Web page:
Skip to main content

FAQs on Whiplash and Treatment


What is Whiplash?

Whiplash is an injury to the neck that mostly occurs due to an acceleration or deceleration force that leads to unrestrained, forward and backward movement of the neck and head. Motor vehicle accidents are the most common cause of whiplash, specifically a rear end collision. As a result of the accident, the intervertebral joints (found between the vertebrae), cervical muscles, discs and ligaments, and nerve roots may become damaged.

Normally, whiplash is not considered a life-threateninginjury, butit may resultinprolongedperiods of pain. Whilemany of thoseinvolved in minorcaraccidentsrecoverquitequickly without complications, some may continueexperiencingsymptomsforsomeyears after theinjury. In fact, 15% of whiplash ends up in chronic neck pain if not treated urgently.

What are the Causes of Whiplash?

The main cause of whiplash is motor vehicle accidents. It mostly occurs when the person who is in the stopped car is struck by another vehicle from behind. During the collision, the neck muscles are usually relaxed, the impact jerks the neck back and forth as the seat pushes the person forward, exceeding the standard motion of the neck. This form of movement leaves a severe strain on the neck muscles which results in pain, spasms and headaches.

For those in sports and athletics, they may experience whiplash symptoms as a result of the impact from other players. Research have shown that women are more likely to experience whiplash as compared to men. The thought process is that female anatomy makes the neck more prone to whiplash.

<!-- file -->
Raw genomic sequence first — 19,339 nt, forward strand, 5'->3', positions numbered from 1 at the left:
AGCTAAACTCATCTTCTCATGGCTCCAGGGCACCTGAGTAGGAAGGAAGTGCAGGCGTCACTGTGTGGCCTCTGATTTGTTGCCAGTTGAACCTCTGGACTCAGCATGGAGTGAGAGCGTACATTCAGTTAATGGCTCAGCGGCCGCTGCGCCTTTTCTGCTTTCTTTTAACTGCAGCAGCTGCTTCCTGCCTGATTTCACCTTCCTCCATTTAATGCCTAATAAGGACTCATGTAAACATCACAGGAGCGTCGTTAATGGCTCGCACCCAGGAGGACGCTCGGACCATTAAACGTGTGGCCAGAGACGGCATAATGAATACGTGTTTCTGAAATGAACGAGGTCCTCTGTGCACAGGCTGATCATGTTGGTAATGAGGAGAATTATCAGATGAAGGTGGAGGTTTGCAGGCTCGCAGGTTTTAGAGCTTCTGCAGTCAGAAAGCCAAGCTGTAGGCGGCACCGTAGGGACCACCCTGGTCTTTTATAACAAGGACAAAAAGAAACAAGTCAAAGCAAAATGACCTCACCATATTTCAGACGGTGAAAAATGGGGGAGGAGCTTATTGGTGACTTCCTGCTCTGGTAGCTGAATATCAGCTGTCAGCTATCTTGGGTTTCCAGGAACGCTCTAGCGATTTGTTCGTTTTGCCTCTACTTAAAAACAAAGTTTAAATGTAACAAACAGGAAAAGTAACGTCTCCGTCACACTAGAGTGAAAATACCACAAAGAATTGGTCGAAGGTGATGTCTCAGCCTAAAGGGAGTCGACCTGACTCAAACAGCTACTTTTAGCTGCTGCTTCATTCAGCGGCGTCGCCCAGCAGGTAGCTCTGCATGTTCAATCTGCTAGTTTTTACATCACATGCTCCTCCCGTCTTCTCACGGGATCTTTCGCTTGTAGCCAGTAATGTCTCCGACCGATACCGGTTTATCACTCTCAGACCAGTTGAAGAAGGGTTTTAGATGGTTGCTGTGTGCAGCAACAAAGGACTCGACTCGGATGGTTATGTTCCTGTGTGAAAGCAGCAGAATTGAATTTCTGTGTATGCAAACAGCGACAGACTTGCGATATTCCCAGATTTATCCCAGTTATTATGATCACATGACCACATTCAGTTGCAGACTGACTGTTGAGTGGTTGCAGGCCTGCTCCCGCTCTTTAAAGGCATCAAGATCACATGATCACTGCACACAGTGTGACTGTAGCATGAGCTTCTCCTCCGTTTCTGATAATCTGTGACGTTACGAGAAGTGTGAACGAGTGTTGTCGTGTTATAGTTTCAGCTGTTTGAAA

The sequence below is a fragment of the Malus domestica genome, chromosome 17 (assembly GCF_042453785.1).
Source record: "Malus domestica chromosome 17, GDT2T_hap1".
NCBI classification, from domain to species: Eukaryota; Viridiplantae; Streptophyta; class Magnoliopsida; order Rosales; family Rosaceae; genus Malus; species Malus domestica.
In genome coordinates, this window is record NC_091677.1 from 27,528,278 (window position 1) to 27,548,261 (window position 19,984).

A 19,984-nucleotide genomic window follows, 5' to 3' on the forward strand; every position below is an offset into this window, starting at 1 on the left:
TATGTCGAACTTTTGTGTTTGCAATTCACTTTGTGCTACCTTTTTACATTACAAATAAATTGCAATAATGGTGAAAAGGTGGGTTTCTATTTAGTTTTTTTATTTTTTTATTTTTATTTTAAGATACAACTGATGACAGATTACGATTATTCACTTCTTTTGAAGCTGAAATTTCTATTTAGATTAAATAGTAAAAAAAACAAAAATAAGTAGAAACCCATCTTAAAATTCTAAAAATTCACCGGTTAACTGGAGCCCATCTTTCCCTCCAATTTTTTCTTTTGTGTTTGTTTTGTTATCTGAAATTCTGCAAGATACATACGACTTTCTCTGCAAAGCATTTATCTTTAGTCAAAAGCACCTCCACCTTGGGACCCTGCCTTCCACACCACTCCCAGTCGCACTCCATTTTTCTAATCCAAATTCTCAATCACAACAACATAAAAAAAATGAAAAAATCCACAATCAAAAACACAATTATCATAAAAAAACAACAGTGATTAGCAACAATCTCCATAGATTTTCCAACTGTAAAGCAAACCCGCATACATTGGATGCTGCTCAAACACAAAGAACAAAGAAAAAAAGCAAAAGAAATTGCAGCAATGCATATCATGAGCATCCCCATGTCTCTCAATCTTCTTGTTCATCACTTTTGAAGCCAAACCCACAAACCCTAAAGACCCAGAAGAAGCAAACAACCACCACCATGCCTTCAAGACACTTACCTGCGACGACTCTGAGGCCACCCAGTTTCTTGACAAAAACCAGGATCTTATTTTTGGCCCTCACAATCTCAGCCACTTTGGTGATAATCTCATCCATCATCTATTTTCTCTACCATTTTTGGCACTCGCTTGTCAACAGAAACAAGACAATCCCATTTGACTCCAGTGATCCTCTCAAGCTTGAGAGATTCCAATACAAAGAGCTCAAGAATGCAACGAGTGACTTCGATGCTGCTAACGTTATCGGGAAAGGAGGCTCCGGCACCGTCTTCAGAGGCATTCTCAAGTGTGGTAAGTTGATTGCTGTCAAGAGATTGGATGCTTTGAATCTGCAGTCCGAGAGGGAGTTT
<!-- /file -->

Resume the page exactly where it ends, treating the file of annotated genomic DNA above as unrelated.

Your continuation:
Additional causes of whiplash include amusement park rides and trauma, such as a fight.

What are the Symptoms of Whiplash?

The most common symptoms associated with whiplash may be delayed for approximately 24 hours or more once the initial trauma occurs. The neck pain may be accompanied by burning, spasms and stiffness. Other symptoms may include;

  • Blurry vision
  • Headachesmostly along thebase of theskull
  • Lowbackpain
  • Painornumbness in thearm/hand
  • Dizziness
  • Difficultyconcentrating
  • Irritation, fatigueandsleepdisturbances

In severe cases of whiplash, the patient may experience a ringing sensation in the ears, irritability, and difficulty focusing and remembering small things. In the event of memory loss, it means that the symptoms are severe. Therefore, it is important to seek medical attention urgently.

How is Whiplash Diagnosed?

The importance of a diagnostic test is to rule out other problems associated with whiplash. After an accident, the patient is taken to the hospital, and the doctor will examine the patient to determine if there are any injuries that need treatment. The tests will include X-rays to identify the specific areas where there is a fracture, dislocation or any other problem. A CT scan can be performed to delineate bony damage. The most important thing is to ensure that there is no major injury to the head, neck, or the rest of the body which may require immediate treatment.

What are the Treatment Options for Whiplash?

The treatment options for whiplash depends on the wide variety of the symptoms present. It typically involves a combination of different treatment options such as injections, medications, spinal manipulations, physical therapy and strengthening exercises. Medication options may include muscle relaxers, short term narcotics, anti-inflammatories and topical creams.

Interventional treatment options may include facet injections, trigger point injections, and medial branch blocks.

Thankfully, the vast majority of patients suffering from whiplash achieve tremendous relief with nonoperative treatment. Call Gershon Pain Specialists today for top relief! 

Thankfully, the vast majority of patients suffering from whiplash achieve tremendous relief with nonoperative treatment. Call Gershon Pain Specialists today for top relief!


Gershon Pain Specialists
1133 First Colonial Road
Virginia Beach, VA 23454
Phone: 757-496-2050
Fax: 757-689-4357

Office Hours

Get in touch